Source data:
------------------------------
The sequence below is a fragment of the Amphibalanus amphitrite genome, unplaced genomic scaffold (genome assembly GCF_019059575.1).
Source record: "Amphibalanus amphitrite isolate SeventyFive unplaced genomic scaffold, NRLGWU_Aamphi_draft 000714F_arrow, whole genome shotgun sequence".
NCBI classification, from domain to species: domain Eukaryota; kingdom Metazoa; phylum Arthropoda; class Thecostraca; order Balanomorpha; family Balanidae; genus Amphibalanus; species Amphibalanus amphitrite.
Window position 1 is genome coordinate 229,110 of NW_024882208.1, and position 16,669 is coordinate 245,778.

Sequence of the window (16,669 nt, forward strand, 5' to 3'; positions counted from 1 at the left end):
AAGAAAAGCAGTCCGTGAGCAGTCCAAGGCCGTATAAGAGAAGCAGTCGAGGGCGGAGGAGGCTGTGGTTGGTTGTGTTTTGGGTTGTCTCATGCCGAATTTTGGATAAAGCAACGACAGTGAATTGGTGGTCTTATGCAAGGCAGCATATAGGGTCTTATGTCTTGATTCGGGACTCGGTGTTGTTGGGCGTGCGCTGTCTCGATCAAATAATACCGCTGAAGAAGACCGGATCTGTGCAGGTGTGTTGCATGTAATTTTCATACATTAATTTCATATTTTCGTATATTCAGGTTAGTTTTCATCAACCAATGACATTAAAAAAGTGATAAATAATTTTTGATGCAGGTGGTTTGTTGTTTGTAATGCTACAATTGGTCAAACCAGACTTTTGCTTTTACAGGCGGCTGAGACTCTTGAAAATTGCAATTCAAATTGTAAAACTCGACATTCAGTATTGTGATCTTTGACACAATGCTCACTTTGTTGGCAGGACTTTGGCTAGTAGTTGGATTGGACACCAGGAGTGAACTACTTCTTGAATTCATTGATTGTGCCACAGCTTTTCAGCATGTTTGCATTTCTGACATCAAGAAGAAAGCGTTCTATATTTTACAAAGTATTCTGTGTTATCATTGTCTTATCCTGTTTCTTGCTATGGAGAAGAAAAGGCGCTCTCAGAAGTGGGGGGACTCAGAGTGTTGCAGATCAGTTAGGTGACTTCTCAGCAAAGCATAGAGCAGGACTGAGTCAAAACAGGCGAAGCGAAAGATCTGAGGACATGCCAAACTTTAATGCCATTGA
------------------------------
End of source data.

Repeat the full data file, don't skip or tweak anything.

The sequence below is a fragment of the Amphibalanus amphitrite genome, unplaced genomic scaffold (genome assembly GCF_019059575.1).
Source record: "Amphibalanus amphitrite isolate SeventyFive unplaced genomic scaffold, NRLGWU_Aamphi_draft 000714F_arrow, whole genome shotgun sequence".
NCBI classification, from domain to species: domain Eukaryota; kingdom Metazoa; phylum Arthropoda; class Thecostraca; order Balanomorpha; family Balanidae; genus Amphibalanus; species Amphibalanus amphitrite.
Window position 1 is genome coordinate 229,110 of NW_024882208.1, and position 16,669 is coordinate 245,778.

Sequence of the window (16,669 nt, forward strand, 5' to 3'; positions counted from 1 at the left end):
AAGAAAAGCAGTCCGTGAGCAGTCCAAGGCCGTATAAGAGAAGCAGTCGAGGGCGGAGGAGGCTGTGGTTGGTTGTGTTTTGGGTTGTCTCATGCCGAATTTTGGATAAAGCAACGACAGTGAATTGGTGGTCTTATGCAAGGCAGCATATAGGGTCTTATGTCTTGATTCGGGACTCGGTGTTGTTGGGCGTGCGCTGTCTCGATCAAATAATACCGCTGAAGAAGACCGGATCTGTGCAGGTGTGTTGCATGTAATTTTCATACATTAATTTCATATTTTCGTATATTCAGGTTAGTTTTCATCAACCAATGACATTAAAAAAGTGATAAATAATTTTTGATGCAGGTGGTTTGTTGTTTGTAATGCTACAATTGGTCAAACCAGACTTTTGCTTTTACAGGCGGCTGAGACTCTTGAAAATTGCAATTCAAATTGTAAAACTCGACATTCAGTATTGTGATCTTTGACACAATGCTCACTTTGTTGGCAGGACTTTGGCTAGTAGTTGGATTGGACACCAGGAGTGAACTACTTCTTGAATTCATTGATTGTGCCACAGCTTTTCAGCATGTTTGCATTTCTGACATCAAGAAGAAAGCGTTCTATATTTTACAAAGTATTCTGTGTTATCATTGTCTTATCCTGTTTCTTGCTATGGAGAAGAAAAGGCGCTCTCAGAAGTGGGGGGACTCAGAGTGTTGCAGATCAGTTAGGTGACTTCTCAGCAAAGCATAGAGCAGGACTGAGTCAAAACAGGCGAAGCGAAAGATCTGAGGACATGCCAAACTTTAATGCCATTGA